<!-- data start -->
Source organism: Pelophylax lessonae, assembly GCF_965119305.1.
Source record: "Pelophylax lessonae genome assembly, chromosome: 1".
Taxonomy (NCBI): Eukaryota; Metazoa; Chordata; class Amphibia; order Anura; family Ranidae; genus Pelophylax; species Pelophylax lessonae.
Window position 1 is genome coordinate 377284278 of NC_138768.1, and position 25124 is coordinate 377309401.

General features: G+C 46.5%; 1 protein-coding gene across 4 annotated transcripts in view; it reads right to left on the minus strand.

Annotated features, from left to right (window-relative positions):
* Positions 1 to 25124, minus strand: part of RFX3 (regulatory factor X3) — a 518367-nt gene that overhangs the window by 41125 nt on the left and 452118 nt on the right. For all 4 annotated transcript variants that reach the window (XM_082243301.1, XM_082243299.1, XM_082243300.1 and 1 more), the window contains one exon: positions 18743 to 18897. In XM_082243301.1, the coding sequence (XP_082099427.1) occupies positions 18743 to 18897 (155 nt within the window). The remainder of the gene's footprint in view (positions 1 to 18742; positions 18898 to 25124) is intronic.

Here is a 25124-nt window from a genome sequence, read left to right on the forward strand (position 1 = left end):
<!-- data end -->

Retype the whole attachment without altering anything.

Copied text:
Source organism: Pelophylax lessonae, assembly GCF_965119305.1.
Source record: "Pelophylax lessonae genome assembly, chromosome: 1".
Taxonomy (NCBI): Eukaryota; Metazoa; Chordata; class Amphibia; order Anura; family Ranidae; genus Pelophylax; species Pelophylax lessonae.
Window position 1 is genome coordinate 377284278 of NC_138768.1, and position 25124 is coordinate 377309401.

General features: G+C 46.5%; 1 protein-coding gene across 4 annotated transcripts in view; it reads right to left on the minus strand.

Annotated features, from left to right (window-relative positions):
* Positions 1 to 25124, minus strand: part of RFX3 (regulatory factor X3) — a 518367-nt gene that overhangs the window by 41125 nt on the left and 452118 nt on the right. For all 4 annotated transcript variants that reach the window (XM_082243301.1, XM_082243299.1, XM_082243300.1 and 1 more), the window contains one exon: positions 18743 to 18897. In XM_082243301.1, the coding sequence (XP_082099427.1) occupies positions 18743 to 18897 (155 nt within the window). The remainder of the gene's footprint in view (positions 1 to 18742; positions 18898 to 25124) is intronic.

Here is a 25124-nt window from a genome sequence, read left to right on the forward strand (position 1 = left end):